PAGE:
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Creating a Ringtone for iPhone 7
mp3 to m4r File Extension

I wanted to create my own ringtone(s) to place on my new iPhone7. When I asked the people at Verizon who sold me the phone how to do this, I was told that most prople just buy their ringtones from the iTunes store. In fact, after looking around on the web with Google, it became apparent that there just is no simple answer regarding making your own ringtone. Different devices and operating systems and home-installed idiosyncrasies make a simple answer impossible to find. I assure you, this is not a ‘simple answer’ because I found it complicated and I am confident your setup is nothing like mine: my PC is a Dell, running Windows 7 Pro and I use Libre and Thunderbird for my word processor and emails. Your setup is probably not like mine...

I decided to "roll my own" iPhone ringtone, which, as I say, is a fairly complicated process. If there is any part of this description that you can use for your own purposes, I am gratified to be of help. If anything I say here causes you grief, I am sorry and would appreciate how to improve this communication so whatever causes you concern would be helpful if it can be made unlikely to effect others; in this regard, your feedback is essential and appreciated! Here we go:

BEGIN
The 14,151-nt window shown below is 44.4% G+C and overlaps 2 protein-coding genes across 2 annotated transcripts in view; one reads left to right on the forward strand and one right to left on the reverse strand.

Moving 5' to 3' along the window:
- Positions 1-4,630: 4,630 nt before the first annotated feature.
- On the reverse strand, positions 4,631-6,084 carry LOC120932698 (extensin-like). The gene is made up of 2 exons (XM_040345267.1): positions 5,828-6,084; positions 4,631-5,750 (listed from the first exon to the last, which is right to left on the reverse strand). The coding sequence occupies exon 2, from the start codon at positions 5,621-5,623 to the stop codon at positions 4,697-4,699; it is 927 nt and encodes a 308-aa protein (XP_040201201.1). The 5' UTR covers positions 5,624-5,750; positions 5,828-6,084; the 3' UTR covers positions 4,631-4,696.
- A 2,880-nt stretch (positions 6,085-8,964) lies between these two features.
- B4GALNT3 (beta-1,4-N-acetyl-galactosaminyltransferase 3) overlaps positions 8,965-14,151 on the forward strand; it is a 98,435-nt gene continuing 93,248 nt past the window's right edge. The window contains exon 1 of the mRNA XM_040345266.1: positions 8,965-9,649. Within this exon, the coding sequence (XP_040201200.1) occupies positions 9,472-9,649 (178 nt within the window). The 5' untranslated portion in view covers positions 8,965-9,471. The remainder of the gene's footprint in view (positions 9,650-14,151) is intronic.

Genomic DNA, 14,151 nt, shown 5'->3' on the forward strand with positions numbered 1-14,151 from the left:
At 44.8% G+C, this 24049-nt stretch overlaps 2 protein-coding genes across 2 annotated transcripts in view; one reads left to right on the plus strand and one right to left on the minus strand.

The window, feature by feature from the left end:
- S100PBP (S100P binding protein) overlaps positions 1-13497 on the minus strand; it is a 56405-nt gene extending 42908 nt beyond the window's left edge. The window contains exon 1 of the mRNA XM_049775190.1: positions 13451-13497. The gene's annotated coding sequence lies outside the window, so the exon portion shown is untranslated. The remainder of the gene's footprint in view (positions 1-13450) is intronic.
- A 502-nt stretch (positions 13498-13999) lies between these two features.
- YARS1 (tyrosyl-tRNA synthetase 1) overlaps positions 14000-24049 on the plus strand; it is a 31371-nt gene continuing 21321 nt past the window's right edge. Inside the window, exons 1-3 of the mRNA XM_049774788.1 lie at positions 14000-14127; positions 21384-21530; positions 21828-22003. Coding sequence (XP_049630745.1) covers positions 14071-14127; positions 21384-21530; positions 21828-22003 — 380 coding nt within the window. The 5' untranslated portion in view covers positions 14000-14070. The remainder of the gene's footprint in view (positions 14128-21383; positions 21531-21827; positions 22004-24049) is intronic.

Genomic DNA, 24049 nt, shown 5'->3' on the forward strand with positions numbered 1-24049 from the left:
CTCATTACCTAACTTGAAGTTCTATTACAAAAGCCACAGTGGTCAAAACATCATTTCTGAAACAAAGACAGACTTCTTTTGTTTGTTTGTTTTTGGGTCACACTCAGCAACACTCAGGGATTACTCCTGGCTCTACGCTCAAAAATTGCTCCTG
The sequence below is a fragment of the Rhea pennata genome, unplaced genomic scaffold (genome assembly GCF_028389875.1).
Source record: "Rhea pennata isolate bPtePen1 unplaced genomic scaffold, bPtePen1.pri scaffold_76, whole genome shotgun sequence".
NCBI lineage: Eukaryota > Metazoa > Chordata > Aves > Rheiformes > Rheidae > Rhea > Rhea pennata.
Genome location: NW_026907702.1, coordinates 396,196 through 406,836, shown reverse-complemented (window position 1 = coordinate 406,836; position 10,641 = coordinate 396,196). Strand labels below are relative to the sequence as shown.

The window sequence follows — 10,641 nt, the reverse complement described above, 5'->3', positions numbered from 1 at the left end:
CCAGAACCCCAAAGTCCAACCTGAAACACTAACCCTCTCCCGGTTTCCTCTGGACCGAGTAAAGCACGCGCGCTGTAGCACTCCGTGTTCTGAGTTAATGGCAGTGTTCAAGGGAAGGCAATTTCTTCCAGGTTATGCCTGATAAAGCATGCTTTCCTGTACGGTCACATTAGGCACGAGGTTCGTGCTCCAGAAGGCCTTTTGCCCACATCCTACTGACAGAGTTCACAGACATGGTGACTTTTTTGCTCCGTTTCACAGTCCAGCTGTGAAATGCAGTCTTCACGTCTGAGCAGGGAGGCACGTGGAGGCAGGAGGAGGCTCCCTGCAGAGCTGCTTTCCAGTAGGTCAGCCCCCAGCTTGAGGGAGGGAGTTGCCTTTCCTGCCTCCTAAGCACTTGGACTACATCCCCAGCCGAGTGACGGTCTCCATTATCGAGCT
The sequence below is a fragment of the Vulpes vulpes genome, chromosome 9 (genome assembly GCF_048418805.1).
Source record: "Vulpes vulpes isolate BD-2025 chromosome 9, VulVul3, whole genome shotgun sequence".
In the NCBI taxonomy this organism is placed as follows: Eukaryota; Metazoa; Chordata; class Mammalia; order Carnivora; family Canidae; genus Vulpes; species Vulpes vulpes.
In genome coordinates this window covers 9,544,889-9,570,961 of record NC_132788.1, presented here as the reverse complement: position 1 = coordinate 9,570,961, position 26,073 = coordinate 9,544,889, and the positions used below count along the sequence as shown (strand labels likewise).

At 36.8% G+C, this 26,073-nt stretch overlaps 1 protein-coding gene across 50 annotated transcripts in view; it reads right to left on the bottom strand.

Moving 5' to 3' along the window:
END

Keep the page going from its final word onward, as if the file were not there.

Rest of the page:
1. I began with (of course) creating a folder of mp3 music from which I saw a potential for extracting a ringtone. I called this folder ‘/mp3s/’

  2. Looking around (you’ll have to do this for yourself) I selected a number of musical mp3s I had collected from various soureces: CDs, web downloads, etc. I had several albums from various artists on my hard drive, and I simply selected songs from which I wanted to grab some of the choicest (ringtone) sounds.

  3. Now, a word of caution here: a ringtone is only a few seconds long – from 20 to 40, and 40 seconds is getting rather long. Think 25-30 seconds, and you’ll be comfortable with that.

  4. Next, I installed Audacity. This is free (I got mine here:
    https://sourceforge.net/projects/audacity/) and ,once installed, you’ll use it to edit your mp3 file(s) to create an extract (also an mp3 at this point) – this will be your ringtone.

  5. Open Audacity and select the file which is your mp3 music. I’ll call this ocanada.mp3 in this example, but you have your own music to choose from…